Background: Evidence on the financial experiences of cancer survivors living in settings with pluralistic health systems remains limited. We explored the out-of-pocket costs, the resulting financial impact and the coping strategies adopted by cancer survivors in Malaysia, a middle-income country with a government-led tax-funded public health sector, and a predominantly for-profit private health sector.
Methods: Data were derived from 20 focus group discussions that were conducted in five public and private Malaysian hospitals, which included 102 adults with breast, cervical, colorectal or prostate cancers. The discussions were segregated by type of healthcare setting and gender. Thematic analysis was performed.
Results: Five major themes related to cancer costs emerged: 1) cancer therapies and imaging services, 2) supportive care, 3) complementary therapies, 4) non-medical costs and 5) loss of household income. Narratives on out-of-pocket medical costs varied not only by type of healthcare setting, clinical factors and socioeconomic backgrounds, but also by private health insurance ownership. Non-health costs (e.g. transportation, food) and loss of income were nonetheless recurring themes. Coping mechanisms that were raised included changing of cancer treatment decisions, continuing work despite ill health and seeking financial assistance from third parties. Unmet needs in coping with financial distress were especially glaring among the women.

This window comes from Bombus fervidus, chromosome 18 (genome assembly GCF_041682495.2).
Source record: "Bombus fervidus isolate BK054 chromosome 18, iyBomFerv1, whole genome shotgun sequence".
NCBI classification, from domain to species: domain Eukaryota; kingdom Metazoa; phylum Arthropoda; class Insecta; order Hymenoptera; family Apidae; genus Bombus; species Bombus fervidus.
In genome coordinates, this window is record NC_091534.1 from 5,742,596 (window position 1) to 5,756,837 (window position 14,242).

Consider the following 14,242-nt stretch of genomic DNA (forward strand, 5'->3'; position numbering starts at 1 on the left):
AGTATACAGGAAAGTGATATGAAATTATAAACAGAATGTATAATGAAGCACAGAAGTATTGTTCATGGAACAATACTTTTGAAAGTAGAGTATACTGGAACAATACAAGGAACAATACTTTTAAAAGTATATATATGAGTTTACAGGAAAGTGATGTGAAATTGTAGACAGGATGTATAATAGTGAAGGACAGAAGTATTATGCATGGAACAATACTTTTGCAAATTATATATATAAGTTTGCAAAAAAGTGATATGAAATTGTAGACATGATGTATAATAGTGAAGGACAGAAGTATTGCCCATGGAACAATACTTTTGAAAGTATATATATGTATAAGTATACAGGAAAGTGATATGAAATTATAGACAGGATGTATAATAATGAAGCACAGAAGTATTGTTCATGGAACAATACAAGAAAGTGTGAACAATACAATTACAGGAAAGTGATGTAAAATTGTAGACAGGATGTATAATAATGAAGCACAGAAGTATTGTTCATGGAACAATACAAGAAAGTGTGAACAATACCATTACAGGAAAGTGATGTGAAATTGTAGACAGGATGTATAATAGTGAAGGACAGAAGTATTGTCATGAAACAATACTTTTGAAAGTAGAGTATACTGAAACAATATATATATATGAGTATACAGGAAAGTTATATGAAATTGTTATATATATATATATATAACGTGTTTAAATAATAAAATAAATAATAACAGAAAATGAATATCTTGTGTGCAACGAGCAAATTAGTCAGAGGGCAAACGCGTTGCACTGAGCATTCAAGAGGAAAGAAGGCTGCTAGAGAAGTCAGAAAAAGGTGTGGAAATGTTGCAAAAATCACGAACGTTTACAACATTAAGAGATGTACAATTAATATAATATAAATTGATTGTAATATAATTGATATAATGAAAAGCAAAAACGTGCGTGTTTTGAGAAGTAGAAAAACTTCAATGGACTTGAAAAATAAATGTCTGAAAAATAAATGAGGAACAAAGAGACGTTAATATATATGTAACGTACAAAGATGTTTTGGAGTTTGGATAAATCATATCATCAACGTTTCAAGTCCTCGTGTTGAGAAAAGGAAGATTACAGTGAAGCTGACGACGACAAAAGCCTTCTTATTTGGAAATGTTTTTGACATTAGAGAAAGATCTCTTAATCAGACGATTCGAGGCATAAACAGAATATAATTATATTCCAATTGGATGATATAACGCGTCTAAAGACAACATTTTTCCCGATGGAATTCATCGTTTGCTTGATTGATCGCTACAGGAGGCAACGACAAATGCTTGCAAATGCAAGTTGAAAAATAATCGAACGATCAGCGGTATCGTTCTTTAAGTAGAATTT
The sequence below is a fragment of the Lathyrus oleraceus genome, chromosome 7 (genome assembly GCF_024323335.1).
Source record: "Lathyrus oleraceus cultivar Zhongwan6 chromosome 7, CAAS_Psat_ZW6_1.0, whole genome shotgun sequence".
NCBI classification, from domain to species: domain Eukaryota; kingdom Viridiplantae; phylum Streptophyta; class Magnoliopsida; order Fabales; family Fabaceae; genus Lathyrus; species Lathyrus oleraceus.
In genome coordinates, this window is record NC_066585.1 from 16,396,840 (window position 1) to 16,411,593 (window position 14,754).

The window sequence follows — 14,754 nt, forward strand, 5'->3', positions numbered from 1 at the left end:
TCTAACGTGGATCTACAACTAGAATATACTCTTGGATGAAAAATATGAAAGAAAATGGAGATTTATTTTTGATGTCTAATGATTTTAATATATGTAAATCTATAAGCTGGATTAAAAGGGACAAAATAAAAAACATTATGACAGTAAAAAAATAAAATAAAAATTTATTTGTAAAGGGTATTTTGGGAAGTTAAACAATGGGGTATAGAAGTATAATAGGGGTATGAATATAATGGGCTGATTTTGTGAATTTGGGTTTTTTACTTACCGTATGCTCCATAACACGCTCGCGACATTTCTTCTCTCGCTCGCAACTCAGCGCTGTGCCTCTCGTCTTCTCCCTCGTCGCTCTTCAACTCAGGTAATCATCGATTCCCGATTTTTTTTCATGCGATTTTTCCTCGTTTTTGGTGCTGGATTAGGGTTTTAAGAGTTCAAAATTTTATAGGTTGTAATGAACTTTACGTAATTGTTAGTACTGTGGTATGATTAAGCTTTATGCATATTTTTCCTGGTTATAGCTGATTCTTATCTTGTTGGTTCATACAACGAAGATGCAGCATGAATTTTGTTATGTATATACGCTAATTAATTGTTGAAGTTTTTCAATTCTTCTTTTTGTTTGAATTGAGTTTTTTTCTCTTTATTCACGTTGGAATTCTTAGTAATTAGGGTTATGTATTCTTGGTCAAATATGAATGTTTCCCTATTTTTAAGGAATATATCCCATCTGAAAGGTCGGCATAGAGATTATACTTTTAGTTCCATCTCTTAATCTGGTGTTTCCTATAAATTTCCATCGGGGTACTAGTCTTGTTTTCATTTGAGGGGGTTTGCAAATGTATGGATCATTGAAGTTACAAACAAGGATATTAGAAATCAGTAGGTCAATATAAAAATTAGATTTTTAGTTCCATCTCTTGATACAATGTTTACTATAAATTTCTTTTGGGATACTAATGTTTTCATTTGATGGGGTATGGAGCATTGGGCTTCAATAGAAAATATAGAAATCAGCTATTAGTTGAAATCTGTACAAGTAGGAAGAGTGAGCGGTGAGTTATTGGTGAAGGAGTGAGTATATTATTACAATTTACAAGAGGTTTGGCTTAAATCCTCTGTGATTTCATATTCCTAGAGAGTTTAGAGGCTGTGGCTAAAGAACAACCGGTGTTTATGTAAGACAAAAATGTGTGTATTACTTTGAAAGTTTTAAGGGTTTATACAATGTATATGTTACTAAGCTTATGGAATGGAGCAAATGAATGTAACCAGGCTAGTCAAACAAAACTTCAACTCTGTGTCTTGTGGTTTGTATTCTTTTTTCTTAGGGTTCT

Conclusion: The long-term costs of cancer (medications, cancer surveillance, supportive care, complementary medicine) should not be overlooked even in settings where there is access to highly subsidised cancer care. In such settings, patients may also have unmet needs related to non-health costs of cancer and loss of income.